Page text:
It was just a matter of time before “man camps” would pose a threat to sacred native lands and bring sexual violence, prostitution, and increased drug traffic into the heartland of Native culture in North and South Dakota. As the proposed TransCanada Corporation oil pipeline that will run from Canada, North Dakota, eastern South Dakota, and Nebraska slouches towards reality, vulnerable populations of the Yankton, Rosebud and Cheyenne River reservations will bear the brunt of increased assaults and predation. This is not a theoretical threat. On a visit to the Bakken oil fields and Williston in North Dakota last summer, it was clear that man camps, temporary housing for oil pipeline workers, were bringing an influx of male population growth and not all of the men were nice guys.
While camping at Theodore Roosevelt National Park in the summer of 2012, I had an armed female park ranger explain that she could no longer safely walk the streets alone in Dickinson. She wasn’t exaggerating.
Acting on a tip from the ranger, I took a drive up to Williston, the heartbeat of the oil boom, and the bowels of criminality. Winding through the Little Missouri National Grassland along State Highway 85, it was obvious that the formally peaceful, clean countryside was now a cesspool. Used condoms, liquor bottles, food wrappers, rags, clothing, and other human debris filled ditches and fouled fields.
Three of the busiest oil-producing counties — Williams, McKenzie and Mountrail — had “disturbing increases in violent crime in 2012,” said North Dakota Attorney General Wayne Stenehjem.
Stenehjem cited aggravated assaults, rapes, human trafficking and organized criminal enterprises.
Rapes increased 17 percent statewide from 2011 to 2012, while aggravated assaults increased 3 percent. Statistics aren’t kept on human trafficking; however, Stenehjem said law enforcement officers have said the practice of people forcing others into prostitution is a growing issue in the state. Officers also have seen increasing evidence of organized criminal enterprises in drug cases.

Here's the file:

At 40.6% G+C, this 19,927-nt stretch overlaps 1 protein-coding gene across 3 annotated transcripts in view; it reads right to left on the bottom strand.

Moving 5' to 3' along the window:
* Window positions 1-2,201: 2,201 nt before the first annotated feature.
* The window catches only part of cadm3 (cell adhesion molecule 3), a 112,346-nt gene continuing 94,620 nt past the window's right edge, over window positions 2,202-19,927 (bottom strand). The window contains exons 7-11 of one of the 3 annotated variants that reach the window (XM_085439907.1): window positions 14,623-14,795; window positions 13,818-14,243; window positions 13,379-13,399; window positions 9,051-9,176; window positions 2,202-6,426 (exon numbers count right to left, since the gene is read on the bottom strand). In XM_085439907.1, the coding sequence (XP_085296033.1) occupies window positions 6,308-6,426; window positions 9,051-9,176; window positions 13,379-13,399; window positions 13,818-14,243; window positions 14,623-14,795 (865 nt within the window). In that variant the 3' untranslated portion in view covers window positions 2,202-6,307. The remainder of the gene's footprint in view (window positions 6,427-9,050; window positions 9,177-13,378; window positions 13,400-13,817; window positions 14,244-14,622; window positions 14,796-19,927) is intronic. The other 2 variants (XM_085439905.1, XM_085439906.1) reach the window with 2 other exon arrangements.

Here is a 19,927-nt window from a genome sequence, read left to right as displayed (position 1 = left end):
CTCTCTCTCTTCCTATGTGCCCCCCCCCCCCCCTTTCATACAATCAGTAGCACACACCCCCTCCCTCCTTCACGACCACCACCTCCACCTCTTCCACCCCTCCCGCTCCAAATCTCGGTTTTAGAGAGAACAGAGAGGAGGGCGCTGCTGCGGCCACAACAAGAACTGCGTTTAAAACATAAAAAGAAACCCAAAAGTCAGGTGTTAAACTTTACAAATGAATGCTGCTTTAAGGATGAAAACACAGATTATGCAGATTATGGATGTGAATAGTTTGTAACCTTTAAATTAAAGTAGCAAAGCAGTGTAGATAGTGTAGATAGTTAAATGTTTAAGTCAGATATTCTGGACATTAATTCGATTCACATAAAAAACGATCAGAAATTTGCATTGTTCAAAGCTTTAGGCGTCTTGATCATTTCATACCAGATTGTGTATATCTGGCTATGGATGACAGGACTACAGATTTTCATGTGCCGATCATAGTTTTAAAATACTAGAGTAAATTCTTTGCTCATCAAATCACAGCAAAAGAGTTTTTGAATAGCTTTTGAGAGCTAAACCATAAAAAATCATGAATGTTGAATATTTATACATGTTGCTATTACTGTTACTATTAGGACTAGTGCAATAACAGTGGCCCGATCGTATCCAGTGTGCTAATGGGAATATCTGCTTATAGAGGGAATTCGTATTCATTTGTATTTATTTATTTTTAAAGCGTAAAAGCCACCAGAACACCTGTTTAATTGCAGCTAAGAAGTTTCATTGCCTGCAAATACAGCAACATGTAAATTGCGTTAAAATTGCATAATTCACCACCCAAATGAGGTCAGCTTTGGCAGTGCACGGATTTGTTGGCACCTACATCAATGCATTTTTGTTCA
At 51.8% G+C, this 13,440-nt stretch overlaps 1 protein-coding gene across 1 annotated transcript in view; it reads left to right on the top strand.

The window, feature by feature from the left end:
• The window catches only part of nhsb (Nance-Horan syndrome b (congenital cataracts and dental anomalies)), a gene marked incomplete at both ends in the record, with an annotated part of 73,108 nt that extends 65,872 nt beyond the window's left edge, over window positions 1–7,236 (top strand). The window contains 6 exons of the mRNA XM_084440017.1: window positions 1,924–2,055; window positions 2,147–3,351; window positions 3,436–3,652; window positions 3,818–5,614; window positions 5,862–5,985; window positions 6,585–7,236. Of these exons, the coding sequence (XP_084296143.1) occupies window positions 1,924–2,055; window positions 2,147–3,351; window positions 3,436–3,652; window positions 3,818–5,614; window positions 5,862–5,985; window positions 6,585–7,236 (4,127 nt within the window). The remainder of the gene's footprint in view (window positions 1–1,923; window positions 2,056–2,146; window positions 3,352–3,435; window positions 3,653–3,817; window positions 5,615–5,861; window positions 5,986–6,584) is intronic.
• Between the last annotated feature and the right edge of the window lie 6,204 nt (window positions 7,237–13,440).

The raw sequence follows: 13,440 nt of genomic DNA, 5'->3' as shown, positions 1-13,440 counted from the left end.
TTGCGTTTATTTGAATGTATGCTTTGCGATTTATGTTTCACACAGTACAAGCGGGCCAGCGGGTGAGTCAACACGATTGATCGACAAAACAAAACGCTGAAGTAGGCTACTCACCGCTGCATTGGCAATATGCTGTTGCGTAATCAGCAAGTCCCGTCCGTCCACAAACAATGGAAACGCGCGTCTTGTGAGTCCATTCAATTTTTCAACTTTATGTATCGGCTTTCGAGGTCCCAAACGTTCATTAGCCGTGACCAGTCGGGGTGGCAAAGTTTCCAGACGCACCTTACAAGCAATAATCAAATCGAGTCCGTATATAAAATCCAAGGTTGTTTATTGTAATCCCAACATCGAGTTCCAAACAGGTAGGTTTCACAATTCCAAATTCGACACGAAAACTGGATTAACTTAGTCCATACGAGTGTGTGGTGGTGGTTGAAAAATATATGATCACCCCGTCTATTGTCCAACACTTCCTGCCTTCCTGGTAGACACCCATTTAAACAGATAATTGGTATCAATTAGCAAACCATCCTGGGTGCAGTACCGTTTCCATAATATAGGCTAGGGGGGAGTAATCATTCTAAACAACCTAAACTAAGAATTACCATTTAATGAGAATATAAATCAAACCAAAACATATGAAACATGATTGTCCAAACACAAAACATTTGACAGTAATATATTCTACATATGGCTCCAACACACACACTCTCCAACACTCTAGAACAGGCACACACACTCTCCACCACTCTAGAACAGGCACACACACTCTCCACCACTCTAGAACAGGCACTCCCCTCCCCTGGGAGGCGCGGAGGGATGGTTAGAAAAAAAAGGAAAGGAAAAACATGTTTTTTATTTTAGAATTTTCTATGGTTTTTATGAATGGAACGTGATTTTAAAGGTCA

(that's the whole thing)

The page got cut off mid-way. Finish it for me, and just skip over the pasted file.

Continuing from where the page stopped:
The statistics in the North Dakota Uniform Crime Report from 2012 show that the 7.2 percent increase in overall crime included 23,647 arrests of men for everything from forcible rape, drug abuse, prostitution, and “other” sexual offenses.
Recognizing the threat to the indigenous population’s already precarious way of life, a conference is planned for August 16 -17, 2013 at the Fort Randall Casino on the Yankton Sioux Reservation to promote awareness of the negative influences present in the man camps.
The conference “Protect the Women & Families from Keystone XL Violence” will include panelists and speakers on the impact of development on Native families in the Bakken Range in North Dakota; assault statistics on Native women in Indian country; and Department of Justice representatives speaking on vulnerable populations.
Winona LaDuke, an environmentalist and economist of Anishinaabe descent, will be one of the keynoters discussing “Predator Economics.”
A site visit is planned to Colome, SD in the heart of Native Country — 66 miles from Rosebud, SD; 63 miles from the Lower Brule, SD; 67 miles from Fort Thompson, SD, and 76 miles from Lake Andes, SD. A Native blogger writes:
Think about it. If President Obama signs the Presidential Permit approving TransCanada’s application to build their death project, there will most likely be a man camp established in the Colome, SD area with at least 600 roughnecks from all over the country staying there… The Milks Camp, Bull Creek and Ideal Communities are near the small town of Colome, SD. We have vulnerable women and children. What do you think is going to happen when we have an influx of wealthy strangers who lack integrity?
In reference to man camps in North Dakota oil country, Linda Thompson, director of First Nations Women’s Alliance of North Dakota, emphasized how the camps brought a huge amount of men into the communities. Sexual assaults, sex trafficking, and concealed weapons permits have gone up, she said.
For more information, the complete press release is available at Last Real Indians.
Republished from Huffington Post with the author’s permission.
Photos: Georgianne Nienaber
Monday, 5 August 2013